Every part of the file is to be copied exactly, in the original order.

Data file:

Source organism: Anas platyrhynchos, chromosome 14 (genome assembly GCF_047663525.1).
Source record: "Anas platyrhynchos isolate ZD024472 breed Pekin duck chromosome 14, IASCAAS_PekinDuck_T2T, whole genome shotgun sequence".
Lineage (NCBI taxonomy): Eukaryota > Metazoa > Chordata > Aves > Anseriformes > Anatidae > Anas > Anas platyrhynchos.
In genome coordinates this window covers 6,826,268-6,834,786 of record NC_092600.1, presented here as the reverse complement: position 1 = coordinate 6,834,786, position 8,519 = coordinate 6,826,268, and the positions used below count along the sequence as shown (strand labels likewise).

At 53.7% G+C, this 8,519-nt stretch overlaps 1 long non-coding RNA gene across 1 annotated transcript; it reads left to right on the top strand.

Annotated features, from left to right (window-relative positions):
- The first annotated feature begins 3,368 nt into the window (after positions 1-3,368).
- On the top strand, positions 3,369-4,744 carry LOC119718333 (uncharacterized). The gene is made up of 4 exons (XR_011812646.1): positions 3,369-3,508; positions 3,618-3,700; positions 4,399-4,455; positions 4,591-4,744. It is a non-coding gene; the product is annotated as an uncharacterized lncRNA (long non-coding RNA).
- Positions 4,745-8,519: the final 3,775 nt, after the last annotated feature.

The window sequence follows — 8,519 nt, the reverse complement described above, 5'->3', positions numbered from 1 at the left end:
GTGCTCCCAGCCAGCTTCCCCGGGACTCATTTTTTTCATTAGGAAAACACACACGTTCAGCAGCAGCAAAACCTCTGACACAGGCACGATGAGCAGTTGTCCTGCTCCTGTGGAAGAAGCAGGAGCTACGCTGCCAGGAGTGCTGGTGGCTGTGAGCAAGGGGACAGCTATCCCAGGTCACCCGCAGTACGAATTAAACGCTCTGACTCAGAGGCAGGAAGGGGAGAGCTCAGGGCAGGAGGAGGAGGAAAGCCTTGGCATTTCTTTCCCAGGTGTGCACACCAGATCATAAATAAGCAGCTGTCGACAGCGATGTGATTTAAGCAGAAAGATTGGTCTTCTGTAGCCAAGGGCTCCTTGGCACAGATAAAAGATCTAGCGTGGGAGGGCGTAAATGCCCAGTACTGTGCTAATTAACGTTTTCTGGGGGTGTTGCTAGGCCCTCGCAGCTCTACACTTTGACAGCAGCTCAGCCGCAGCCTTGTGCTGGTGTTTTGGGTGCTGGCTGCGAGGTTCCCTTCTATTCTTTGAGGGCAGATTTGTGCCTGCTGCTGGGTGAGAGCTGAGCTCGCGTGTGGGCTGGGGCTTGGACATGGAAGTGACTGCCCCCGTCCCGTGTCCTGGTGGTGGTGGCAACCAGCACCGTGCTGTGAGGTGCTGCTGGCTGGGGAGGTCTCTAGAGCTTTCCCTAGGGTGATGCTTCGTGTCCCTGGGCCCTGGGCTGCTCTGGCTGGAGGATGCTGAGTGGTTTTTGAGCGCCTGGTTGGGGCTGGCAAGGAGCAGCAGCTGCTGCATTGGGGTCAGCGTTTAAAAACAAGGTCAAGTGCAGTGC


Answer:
Source organism: Anas platyrhynchos, chromosome 14 (genome assembly GCF_047663525.1).
Source record: "Anas platyrhynchos isolate ZD024472 breed Pekin duck chromosome 14, IASCAAS_PekinDuck_T2T, whole genome shotgun sequence".
Lineage (NCBI taxonomy): Eukaryota > Metazoa > Chordata > Aves > Anseriformes > Anatidae > Anas > Anas platyrhynchos.
In genome coordinates this window covers 6,826,268-6,834,786 of record NC_092600.1, presented here as the reverse complement: position 1 = coordinate 6,834,786, position 8,519 = coordinate 6,826,268, and the positions used below count along the sequence as shown (strand labels likewise).

At 53.7% G+C, this 8,519-nt stretch overlaps 1 long non-coding RNA gene across 1 annotated transcript; it reads left to right on the top strand.

Annotated features, from left to right (window-relative positions):
- The first annotated feature begins 3,368 nt into the window (after positions 1-3,368).
- On the top strand, positions 3,369-4,744 carry LOC119718333 (uncharacterized). The gene is made up of 4 exons (XR_011812646.1): positions 3,369-3,508; positions 3,618-3,700; positions 4,399-4,455; positions 4,591-4,744. It is a non-coding gene; the product is annotated as an uncharacterized lncRNA (long non-coding RNA).
- Positions 4,745-8,519: the final 3,775 nt, after the last annotated feature.

The window sequence follows — 8,519 nt, the reverse complement described above, 5'->3', positions numbered from 1 at the left end:
GTGCTCCCAGCCAGCTTCCCCGGGACTCATTTTTTTCATTAGGAAAACACACACGTTCAGCAGCAGCAAAACCTCTGACACAGGCACGATGAGCAGTTGTCCTGCTCCTGTGGAAGAAGCAGGAGCTACGCTGCCAGGAGTGCTGGTGGCTGTGAGCAAGGGGACAGCTATCCCAGGTCACCCGCAGTACGAATTAAACGCTCTGACTCAGAGGCAGGAAGGGGAGAGCTCAGGGCAGGAGGAGGAGGAAAGCCTTGGCATTTCTTTCCCAGGTGTGCACACCAGATCATAAATAAGCAGCTGTCGACAGCGATGTGATTTAAGCAGAAAGATTGGTCTTCTGTAGCCAAGGGCTCCTTGGCACAGATAAAAGATCTAGCGTGGGAGGGCGTAAATGCCCAGTACTGTGCTAATTAACGTTTTCTGGGGGTGTTGCTAGGCCCTCGCAGCTCTACACTTTGACAGCAGCTCAGCCGCAGCCTTGTGCTGGTGTTTTGGGTGCTGGCTGCGAGGTTCCCTTCTATTCTTTGAGGGCAGATTTGTGCCTGCTGCTGGGTGAGAGCTGAGCTCGCGTGTGGGCTGGGGCTTGGACATGGAAGTGACTGCCCCCGTCCCGTGTCCTGGTGGTGGTGGCAACCAGCACCGTGCTGTGAGGTGCTGCTGGCTGGGGAGGTCTCTAGAGCTTTCCCTAGGGTGATGCTTCGTGTCCCTGGGCCCTGGGCTGCTCTGGCTGGAGGATGCTGAGTGGTTTTTGAGCGCCTGGTTGGGGCTGGCAAGGAGCAGCAGCTGCTGCATTGGGGTCAGCGTTTAAAAACAAGGTCAAGTGCAGTGC